A lot has happened in the last four weeks since I last wrote. School is back in session and I’ve got a new group of impressionable young minds filling my classroom.
I also find myself training for another Ironman 140.6. I had no intention of committing to such an endeavor again this year. Training for the 2.4-mile swim, the 112-mile bike and the 26.2-mile marathon that makes up an Ironman triathlon is a physically and mentally draining process, that can leave you with little time or energy for much else.
To tell the story of how this development came to unfold, we must go back in time a bit. As I shared with you last, my involvement in this sport has been a tremendously positive outlet. I’ve gotten the chance to answer a lot of questions I had about myself. I’ve been an athlete for approximately 30 of my 42 years, but truth be told, there’s been a lot of unrealized potential and disappointments. I had an unremarkable and injury plagued career as an NCAA lacrosse player. My 5’9, 150-pound frame just wasn’t cut out for the pounding that takes place at the collegiate level. Frankly, I was also immature, unfocused and never fully committed to success on the field. My injuries and shortcomings as a collegiate athlete became a source of tremendous regret for me as I got older. Triathlon has given me the opportunity to prove to myself just what type of athlete I am and realize athletic potential squandered as a younger man.
The pinnacle of my redemption came in 2017 when I finished my first Ironman triathlon in Panama City Beach. It was the culmination of years of training and hard work. Then last year happened and I was served a healthy dose of humble pie. My second attempt at an Ironman was a disaster. The race was in Louisville, Kentucky on Oct. 14. A couple days before the race, temperatures dropped, race morning the rain came pouring down. Then, due to the heavy flow of the Ohio River, the swim course was altered causing a delay. By the time I hit the water, I had been standing around in the cold rain for over an hour, my body shivering. I was in trouble. I made it onto the bike course, but it didn’t take long before my body began to tell me what my mind didn’t want to hear. I was forced to pull out of the race and wound up in the med tent being treated for hypothermia. I had no excuse, my body failed me that day. It was a tremendous disappointment and a serious blow to my pride.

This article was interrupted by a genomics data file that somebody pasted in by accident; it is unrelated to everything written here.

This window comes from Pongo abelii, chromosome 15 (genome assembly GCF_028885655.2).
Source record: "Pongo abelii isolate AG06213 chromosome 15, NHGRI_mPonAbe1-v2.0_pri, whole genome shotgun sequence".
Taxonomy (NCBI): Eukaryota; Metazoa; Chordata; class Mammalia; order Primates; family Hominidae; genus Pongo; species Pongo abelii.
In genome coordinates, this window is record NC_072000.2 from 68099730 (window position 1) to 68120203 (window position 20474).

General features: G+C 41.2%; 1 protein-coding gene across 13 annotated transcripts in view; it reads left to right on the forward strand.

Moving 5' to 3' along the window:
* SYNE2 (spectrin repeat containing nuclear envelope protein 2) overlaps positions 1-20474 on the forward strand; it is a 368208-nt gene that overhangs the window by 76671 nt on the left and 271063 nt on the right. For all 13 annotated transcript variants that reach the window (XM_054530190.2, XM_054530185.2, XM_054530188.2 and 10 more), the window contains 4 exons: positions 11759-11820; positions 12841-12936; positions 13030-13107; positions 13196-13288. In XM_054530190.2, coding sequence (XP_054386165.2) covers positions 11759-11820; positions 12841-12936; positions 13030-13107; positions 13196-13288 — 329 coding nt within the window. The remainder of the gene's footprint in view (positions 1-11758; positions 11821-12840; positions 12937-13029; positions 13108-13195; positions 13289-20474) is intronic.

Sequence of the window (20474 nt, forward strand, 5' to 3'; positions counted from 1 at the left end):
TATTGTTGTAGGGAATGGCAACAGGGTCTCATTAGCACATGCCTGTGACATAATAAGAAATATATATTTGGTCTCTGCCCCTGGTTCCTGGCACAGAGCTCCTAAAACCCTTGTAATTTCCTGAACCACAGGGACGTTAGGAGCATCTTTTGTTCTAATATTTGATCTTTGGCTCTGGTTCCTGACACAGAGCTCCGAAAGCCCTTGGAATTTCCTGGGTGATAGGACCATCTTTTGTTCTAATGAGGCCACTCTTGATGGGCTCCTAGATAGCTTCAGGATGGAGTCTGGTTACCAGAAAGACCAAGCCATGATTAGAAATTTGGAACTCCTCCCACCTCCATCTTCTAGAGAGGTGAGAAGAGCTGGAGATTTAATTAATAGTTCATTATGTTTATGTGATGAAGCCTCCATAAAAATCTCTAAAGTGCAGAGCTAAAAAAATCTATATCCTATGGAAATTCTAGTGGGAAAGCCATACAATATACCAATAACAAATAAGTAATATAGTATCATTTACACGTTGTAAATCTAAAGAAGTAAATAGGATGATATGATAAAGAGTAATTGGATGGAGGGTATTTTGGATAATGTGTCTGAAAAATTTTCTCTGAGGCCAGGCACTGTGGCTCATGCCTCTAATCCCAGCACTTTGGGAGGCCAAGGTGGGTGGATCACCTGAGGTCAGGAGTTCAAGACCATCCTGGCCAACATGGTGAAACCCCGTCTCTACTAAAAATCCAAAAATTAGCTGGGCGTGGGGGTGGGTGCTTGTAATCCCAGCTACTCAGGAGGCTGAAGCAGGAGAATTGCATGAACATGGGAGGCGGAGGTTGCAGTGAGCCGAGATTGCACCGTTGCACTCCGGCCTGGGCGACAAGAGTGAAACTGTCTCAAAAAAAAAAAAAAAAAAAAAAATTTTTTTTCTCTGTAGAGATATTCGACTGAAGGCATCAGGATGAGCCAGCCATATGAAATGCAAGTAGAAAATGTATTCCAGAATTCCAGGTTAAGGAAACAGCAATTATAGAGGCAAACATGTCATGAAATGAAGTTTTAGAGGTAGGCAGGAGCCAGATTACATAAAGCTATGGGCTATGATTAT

With a little time and support from family and friends I recovered. The 2019 calendar filled with shorter races, but I knew that one day I’d redeem myself and take on another Ironman. But I never really got over it, and by June the idea was growing like a weed inside my head. I was healthy, already in great shape, had the time, and the desire. Last month I finally gave in and registered for Ironman Florida on Nov. 2.
The training has been going well so far, I’m excited at the prospect of toeing the line again, hopefully with an outcome like 2017. There’s a long way to go yet, lots of miles to log, many 4 a.m. alarms yet to go off, and a lot of sweat equity to deposit. When I think of crossing the finish line of another Ironman, I get goosebumps, it’s an indescribable experience.
I’ve always believed in the redemptive, cathartic qualities of sport. There are highs and lows, triumphs and failures, just like in life. My journey continues and I look forward to sharing these experiences with you. Feel free to reach out and tell your story, ask a question, or just wish me luck.
Jim Jordan is a special education and history teacher with Sarasota County Public Schools. He also is a competitive runner and triathlete. Contact him at firstname.lastname@example.org.